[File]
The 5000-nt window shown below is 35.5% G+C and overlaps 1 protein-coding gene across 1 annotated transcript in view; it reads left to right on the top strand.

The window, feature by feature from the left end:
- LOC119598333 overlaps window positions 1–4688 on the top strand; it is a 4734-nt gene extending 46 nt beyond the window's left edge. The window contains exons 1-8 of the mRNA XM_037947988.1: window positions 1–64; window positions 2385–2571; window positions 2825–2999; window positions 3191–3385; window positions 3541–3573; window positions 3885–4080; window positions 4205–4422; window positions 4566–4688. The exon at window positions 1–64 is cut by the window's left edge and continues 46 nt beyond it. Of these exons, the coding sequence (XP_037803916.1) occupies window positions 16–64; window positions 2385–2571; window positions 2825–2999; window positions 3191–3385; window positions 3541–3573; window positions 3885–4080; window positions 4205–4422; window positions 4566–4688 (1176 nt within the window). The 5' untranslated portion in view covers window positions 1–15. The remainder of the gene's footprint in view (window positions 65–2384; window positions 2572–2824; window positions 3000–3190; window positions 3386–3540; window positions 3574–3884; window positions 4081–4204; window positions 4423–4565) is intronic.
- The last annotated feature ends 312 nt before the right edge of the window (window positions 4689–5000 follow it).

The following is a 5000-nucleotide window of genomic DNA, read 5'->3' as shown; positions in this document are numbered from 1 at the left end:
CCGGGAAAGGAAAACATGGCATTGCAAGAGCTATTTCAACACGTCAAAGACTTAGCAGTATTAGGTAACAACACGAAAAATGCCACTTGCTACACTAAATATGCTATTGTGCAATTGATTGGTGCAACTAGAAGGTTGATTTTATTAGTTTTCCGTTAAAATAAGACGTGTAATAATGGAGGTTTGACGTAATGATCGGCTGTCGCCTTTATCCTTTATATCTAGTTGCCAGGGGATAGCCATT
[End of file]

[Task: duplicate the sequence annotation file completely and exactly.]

The 5000-nt window shown below is 35.5% G+C and overlaps 1 protein-coding gene across 1 annotated transcript in view; it reads left to right on the top strand.

The window, feature by feature from the left end:
- LOC119598333 overlaps window positions 1–4688 on the top strand; it is a 4734-nt gene extending 46 nt beyond the window's left edge. The window contains exons 1-8 of the mRNA XM_037947988.1: window positions 1–64; window positions 2385–2571; window positions 2825–2999; window positions 3191–3385; window positions 3541–3573; window positions 3885–4080; window positions 4205–4422; window positions 4566–4688. The exon at window positions 1–64 is cut by the window's left edge and continues 46 nt beyond it. Of these exons, the coding sequence (XP_037803916.1) occupies window positions 16–64; window positions 2385–2571; window positions 2825–2999; window positions 3191–3385; window positions 3541–3573; window positions 3885–4080; window positions 4205–4422; window positions 4566–4688 (1176 nt within the window). The 5' untranslated portion in view covers window positions 1–15. The remainder of the gene's footprint in view (window positions 65–2384; window positions 2572–2824; window positions 3000–3190; window positions 3386–3540; window positions 3574–3884; window positions 4081–4204; window positions 4423–4565) is intronic.
- The last annotated feature ends 312 nt before the right edge of the window (window positions 4689–5000 follow it).

The following is a 5000-nucleotide window of genomic DNA, read 5'->3' as shown; positions in this document are numbered from 1 at the left end:
CCGGGAAAGGAAAACATGGCATTGCAAGAGCTATTTCAACACGTCAAAGACTTAGCAGTATTAGGTAACAACACGAAAAATGCCACTTGCTACACTAAATATGCTATTGTGCAATTGATTGGTGCAACTAGAAGGTTGATTTTATTAGTTTTCCGTTAAAATAAGACGTGTAATAATGGAGGTTTGACGTAATGATCGGCTGTCGCCTTTATCCTTTATATCTAGTTGCCAGGGGATAGCCATT